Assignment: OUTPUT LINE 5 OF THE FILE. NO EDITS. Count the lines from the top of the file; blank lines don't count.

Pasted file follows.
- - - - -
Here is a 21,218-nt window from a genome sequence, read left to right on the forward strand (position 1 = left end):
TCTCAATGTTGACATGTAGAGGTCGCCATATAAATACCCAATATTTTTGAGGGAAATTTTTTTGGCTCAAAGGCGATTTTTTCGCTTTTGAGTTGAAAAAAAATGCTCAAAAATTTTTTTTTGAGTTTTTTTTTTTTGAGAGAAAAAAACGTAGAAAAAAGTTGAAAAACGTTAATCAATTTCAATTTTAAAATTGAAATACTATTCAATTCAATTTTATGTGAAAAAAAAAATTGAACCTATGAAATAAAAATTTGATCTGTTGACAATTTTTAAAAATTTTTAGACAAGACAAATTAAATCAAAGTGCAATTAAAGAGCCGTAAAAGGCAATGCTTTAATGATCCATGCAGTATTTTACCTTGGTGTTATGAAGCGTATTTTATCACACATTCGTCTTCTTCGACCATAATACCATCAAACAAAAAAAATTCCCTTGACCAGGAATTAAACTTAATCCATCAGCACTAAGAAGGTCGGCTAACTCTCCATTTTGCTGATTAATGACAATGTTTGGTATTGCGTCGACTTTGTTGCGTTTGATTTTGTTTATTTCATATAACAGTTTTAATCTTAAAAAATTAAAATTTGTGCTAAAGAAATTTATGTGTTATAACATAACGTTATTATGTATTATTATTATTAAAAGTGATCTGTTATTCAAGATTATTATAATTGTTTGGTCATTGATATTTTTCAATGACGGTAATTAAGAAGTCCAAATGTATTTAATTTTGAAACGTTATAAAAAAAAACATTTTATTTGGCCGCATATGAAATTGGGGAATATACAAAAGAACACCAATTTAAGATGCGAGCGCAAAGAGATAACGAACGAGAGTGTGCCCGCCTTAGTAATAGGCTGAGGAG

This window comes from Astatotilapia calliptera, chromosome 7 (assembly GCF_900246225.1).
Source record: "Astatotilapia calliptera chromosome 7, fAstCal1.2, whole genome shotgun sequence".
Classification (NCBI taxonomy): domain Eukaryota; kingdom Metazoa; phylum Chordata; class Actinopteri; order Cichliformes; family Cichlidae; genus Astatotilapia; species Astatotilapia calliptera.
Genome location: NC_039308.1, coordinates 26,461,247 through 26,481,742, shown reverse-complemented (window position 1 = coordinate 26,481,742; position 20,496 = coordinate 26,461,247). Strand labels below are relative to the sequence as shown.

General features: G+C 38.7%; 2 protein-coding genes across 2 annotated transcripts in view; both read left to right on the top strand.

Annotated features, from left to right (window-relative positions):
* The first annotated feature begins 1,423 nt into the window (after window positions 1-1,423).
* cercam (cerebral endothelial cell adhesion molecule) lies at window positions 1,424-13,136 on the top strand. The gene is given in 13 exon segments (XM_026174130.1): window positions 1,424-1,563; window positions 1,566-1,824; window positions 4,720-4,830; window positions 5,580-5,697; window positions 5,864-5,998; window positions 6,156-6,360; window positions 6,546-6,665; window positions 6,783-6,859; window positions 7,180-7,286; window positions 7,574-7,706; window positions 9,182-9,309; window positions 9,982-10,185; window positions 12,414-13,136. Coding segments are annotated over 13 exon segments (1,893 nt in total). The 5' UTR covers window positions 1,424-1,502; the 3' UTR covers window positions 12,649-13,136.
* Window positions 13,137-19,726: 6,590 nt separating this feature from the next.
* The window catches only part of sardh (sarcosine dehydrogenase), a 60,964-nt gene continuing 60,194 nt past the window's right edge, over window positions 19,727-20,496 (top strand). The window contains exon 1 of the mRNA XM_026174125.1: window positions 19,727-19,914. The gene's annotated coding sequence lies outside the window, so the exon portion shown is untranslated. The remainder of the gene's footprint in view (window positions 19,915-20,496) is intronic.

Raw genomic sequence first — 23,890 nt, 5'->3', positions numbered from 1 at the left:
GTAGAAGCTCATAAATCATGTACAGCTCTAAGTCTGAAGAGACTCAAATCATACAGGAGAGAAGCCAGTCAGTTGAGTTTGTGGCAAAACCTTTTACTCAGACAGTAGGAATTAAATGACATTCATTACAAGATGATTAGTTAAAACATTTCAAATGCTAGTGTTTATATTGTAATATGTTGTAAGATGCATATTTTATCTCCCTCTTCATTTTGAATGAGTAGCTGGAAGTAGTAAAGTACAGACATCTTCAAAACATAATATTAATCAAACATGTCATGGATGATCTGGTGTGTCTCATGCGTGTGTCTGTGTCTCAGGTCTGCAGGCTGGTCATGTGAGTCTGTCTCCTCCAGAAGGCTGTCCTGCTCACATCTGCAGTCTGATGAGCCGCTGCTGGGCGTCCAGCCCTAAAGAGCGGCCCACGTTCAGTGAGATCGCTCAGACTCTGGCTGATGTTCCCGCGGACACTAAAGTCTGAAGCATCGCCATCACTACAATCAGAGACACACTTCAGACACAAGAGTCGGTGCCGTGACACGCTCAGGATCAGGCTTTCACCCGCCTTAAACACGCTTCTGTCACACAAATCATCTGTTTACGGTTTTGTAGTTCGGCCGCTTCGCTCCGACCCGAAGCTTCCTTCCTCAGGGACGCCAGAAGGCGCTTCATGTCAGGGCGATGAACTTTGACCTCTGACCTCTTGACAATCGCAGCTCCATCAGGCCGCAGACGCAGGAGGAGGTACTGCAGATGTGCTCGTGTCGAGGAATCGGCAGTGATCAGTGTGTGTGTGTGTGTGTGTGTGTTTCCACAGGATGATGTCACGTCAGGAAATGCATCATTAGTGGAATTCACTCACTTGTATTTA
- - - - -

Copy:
Classification (NCBI taxonomy): domain Eukaryota; kingdom Metazoa; phylum Chordata; class Actinopteri; order Cichliformes; family Cichlidae; genus Astatotilapia; species Astatotilapia calliptera.